Seminar: Past climate variability in south-eastern Australia: progress and potential from sediment archives

“Records of past climate which span decades through millennia are crucial for establishing baseline climate variability to place modern and future change in context. Such records provide new insights into the drivers of long term regional climate change and help constrain the probability of climate extremes. Our understanding of long term climate variability stems from a range of natural archives, including tree rings, cave stalagmites and lake sediments. Each of those natural archives carries inherent idiosyncrasies and uncertainties which limit the direct interpretation of climate parameters such as temperature and rainfall. Furthermore, despite decades of research, high quality archives of Australian past climate variability are scarce, with a pressing need for new records with improved dating and temporal resolution. Here I will discuss recent attempts to address these challenges through a series of case studies, including new records from lake and wetland sediments, regional syntheses of past climate data, novel approaches to the numerical analysis of such data and contemporary process studies aimed at modelling and calibrating past climate proxies.”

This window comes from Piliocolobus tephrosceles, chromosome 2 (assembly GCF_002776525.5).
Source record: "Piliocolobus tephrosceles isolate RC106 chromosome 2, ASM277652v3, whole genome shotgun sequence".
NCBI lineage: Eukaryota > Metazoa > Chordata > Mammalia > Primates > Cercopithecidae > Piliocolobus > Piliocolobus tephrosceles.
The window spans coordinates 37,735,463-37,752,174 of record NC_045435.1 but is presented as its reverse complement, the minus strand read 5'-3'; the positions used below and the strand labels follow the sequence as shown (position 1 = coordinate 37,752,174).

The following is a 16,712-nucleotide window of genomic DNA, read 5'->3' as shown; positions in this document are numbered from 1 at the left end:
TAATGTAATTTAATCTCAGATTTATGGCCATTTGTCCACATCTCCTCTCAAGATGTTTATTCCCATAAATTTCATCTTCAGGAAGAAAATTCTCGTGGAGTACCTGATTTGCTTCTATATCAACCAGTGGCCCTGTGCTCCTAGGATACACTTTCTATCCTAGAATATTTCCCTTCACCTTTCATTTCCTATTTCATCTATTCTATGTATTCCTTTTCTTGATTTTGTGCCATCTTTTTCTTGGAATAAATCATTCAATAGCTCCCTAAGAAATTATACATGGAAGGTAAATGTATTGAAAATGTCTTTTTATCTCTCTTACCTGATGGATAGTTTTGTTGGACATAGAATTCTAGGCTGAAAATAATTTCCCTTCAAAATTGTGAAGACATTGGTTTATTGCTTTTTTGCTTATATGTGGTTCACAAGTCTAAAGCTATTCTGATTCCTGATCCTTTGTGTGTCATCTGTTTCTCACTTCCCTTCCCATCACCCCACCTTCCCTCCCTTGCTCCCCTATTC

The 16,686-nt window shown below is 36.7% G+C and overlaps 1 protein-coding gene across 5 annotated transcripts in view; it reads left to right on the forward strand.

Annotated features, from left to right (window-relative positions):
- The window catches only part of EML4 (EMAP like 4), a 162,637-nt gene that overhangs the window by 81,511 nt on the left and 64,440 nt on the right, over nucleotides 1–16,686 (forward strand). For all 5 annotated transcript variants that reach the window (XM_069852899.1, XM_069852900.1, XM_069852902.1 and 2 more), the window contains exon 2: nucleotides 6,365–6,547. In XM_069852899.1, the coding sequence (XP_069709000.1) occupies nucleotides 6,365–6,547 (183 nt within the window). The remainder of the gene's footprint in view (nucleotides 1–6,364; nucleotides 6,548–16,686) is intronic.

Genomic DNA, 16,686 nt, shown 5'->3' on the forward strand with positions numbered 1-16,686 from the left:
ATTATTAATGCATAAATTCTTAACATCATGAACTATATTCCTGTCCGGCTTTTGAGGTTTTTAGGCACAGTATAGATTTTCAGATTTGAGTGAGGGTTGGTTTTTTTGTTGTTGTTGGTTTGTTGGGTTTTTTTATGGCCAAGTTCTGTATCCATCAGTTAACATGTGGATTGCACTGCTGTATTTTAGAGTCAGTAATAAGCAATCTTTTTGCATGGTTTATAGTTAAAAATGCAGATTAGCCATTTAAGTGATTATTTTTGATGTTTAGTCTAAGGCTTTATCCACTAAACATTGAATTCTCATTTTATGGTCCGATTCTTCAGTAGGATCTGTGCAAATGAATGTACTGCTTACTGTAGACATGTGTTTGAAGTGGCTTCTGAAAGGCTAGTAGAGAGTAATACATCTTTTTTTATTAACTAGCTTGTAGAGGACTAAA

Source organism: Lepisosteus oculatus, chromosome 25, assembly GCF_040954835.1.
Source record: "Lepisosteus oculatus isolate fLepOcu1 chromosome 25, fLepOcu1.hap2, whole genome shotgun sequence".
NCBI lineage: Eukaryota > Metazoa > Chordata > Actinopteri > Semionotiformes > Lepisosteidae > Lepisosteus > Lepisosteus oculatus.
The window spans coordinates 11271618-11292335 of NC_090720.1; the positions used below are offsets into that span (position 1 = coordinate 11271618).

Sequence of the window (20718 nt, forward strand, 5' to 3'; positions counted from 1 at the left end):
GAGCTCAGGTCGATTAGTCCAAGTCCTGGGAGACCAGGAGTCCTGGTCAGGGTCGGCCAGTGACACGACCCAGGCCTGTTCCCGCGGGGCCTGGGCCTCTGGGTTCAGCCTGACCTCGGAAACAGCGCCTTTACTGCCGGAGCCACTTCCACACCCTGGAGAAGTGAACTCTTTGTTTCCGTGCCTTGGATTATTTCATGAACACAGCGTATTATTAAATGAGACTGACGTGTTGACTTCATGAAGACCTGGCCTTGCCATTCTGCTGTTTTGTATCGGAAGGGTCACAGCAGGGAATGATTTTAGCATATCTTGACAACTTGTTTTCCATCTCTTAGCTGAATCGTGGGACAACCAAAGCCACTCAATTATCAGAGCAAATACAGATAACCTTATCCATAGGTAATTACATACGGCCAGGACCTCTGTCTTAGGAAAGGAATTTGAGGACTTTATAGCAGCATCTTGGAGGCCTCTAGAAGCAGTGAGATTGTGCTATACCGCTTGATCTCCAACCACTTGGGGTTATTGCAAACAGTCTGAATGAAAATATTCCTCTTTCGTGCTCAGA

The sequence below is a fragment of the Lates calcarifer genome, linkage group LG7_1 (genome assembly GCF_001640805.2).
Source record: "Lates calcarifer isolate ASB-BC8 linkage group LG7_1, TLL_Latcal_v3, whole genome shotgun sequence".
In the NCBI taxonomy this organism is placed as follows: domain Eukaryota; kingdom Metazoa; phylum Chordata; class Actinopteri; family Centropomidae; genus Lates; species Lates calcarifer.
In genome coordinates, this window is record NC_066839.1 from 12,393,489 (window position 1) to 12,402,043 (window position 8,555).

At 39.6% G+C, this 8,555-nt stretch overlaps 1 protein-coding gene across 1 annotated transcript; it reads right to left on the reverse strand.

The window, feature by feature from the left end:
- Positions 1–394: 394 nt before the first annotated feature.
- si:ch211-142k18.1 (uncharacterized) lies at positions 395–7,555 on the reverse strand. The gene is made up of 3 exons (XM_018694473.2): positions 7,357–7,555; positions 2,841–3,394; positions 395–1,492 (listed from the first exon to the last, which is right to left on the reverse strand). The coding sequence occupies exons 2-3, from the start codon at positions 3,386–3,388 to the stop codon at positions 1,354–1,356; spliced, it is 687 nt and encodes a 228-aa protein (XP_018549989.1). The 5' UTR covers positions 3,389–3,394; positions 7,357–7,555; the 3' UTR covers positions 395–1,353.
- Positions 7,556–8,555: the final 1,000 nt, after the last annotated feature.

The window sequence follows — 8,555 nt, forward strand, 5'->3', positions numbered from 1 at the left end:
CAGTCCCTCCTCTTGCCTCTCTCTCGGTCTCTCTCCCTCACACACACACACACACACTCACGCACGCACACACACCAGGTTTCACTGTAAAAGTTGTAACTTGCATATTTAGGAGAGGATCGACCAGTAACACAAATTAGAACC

Who: Dr Jonathan Tyler is a palaeoclimatologist, isotope geochemist and lecturer in the Department of Earth Sciences, University of Adelaide. His research involves developing the tools used to reconstruct past climates and biogeochemical cycles through field and experimental studies on modern systems.

Recently, his focus has been on the last 2000 years of climate variability in southern Australia and on the period known for the end of the last ice age (the last 50,000 years). He continues to work on projects in Antarctica, Japan and the United Kingdom. Jonathan came to Adelaide having held research fellowships at the universities of Melbourne, Oxford and Tokyo. He obtained his PhD at University College London.

Where: Bureau of Meterology office, 431 King William St, corner of King William and Sth Terrace, formerly known as the Optus building.

Time: 31 August, arrive at 6pm for a 6.30pm start
There will be a person at the door to let people into the offices until 6:30 p.m.

Cost: Free

For more details, contact Murray Hamilton, chair of the AMOS South Australia branch

( If there are issues with access on the night, please phone 0478 453 642.

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